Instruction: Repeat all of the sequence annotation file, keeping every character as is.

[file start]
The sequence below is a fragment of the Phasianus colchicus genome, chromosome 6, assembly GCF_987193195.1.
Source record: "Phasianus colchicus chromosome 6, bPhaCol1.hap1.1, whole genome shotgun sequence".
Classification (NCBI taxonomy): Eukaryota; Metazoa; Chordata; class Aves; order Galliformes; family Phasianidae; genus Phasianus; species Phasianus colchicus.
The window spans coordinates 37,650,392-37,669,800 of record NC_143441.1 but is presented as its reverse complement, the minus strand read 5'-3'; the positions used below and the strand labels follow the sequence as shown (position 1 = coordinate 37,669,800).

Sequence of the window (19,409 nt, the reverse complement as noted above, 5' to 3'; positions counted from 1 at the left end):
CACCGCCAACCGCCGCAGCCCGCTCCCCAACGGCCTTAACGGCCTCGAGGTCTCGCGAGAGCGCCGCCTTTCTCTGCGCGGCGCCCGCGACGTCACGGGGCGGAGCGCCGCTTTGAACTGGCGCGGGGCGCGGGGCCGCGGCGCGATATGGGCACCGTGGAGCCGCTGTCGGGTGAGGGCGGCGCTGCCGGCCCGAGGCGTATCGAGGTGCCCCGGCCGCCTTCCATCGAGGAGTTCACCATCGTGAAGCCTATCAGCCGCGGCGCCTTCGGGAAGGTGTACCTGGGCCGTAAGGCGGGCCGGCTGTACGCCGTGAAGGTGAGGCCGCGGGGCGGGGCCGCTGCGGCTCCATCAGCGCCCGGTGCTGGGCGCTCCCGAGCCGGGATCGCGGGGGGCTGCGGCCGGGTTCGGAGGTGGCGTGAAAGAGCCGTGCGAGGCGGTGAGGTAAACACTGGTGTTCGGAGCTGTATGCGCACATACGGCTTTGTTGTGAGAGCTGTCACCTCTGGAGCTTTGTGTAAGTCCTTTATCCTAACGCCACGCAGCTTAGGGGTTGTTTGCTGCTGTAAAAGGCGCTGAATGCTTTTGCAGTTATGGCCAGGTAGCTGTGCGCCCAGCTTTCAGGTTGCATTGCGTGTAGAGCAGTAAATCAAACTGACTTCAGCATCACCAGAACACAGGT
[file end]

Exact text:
The sequence below is a fragment of the Phasianus colchicus genome, chromosome 6, assembly GCF_987193195.1.
Source record: "Phasianus colchicus chromosome 6, bPhaCol1.hap1.1, whole genome shotgun sequence".
Classification (NCBI taxonomy): Eukaryota; Metazoa; Chordata; class Aves; order Galliformes; family Phasianidae; genus Phasianus; species Phasianus colchicus.
The window spans coordinates 37,650,392-37,669,800 of record NC_143441.1 but is presented as its reverse complement, the minus strand read 5'-3'; the positions used below and the strand labels follow the sequence as shown (position 1 = coordinate 37,669,800).

Sequence of the window (19,409 nt, the reverse complement as noted above, 5' to 3'; positions counted from 1 at the left end):
CACCGCCAACCGCCGCAGCCCGCTCCCCAACGGCCTTAACGGCCTCGAGGTCTCGCGAGAGCGCCGCCTTTCTCTGCGCGGCGCCCGCGACGTCACGGGGCGGAGCGCCGCTTTGAACTGGCGCGGGGCGCGGGGCCGCGGCGCGATATGGGCACCGTGGAGCCGCTGTCGGGTGAGGGCGGCGCTGCCGGCCCGAGGCGTATCGAGGTGCCCCGGCCGCCTTCCATCGAGGAGTTCACCATCGTGAAGCCTATCAGCCGCGGCGCCTTCGGGAAGGTGTACCTGGGCCGTAAGGCGGGCCGGCTGTACGCCGTGAAGGTGAGGCCGCGGGGCGGGGCCGCTGCGGCTCCATCAGCGCCCGGTGCTGGGCGCTCCCGAGCCGGGATCGCGGGGGGCTGCGGCCGGGTTCGGAGGTGGCGTGAAAGAGCCGTGCGAGGCGGTGAGGTAAACACTGGTGTTCGGAGCTGTATGCGCACATACGGCTTTGTTGTGAGAGCTGTCACCTCTGGAGCTTTGTGTAAGTCCTTTATCCTAACGCCACGCAGCTTAGGGGTTGTTTGCTGCTGTAAAAGGCGCTGAATGCTTTTGCAGTTATGGCCAGGTAGCTGTGCGCCCAGCTTTCAGGTTGCATTGCGTGTAGAGCAGTAAATCAAACTGACTTCAGCATCACCAGAACACAGGT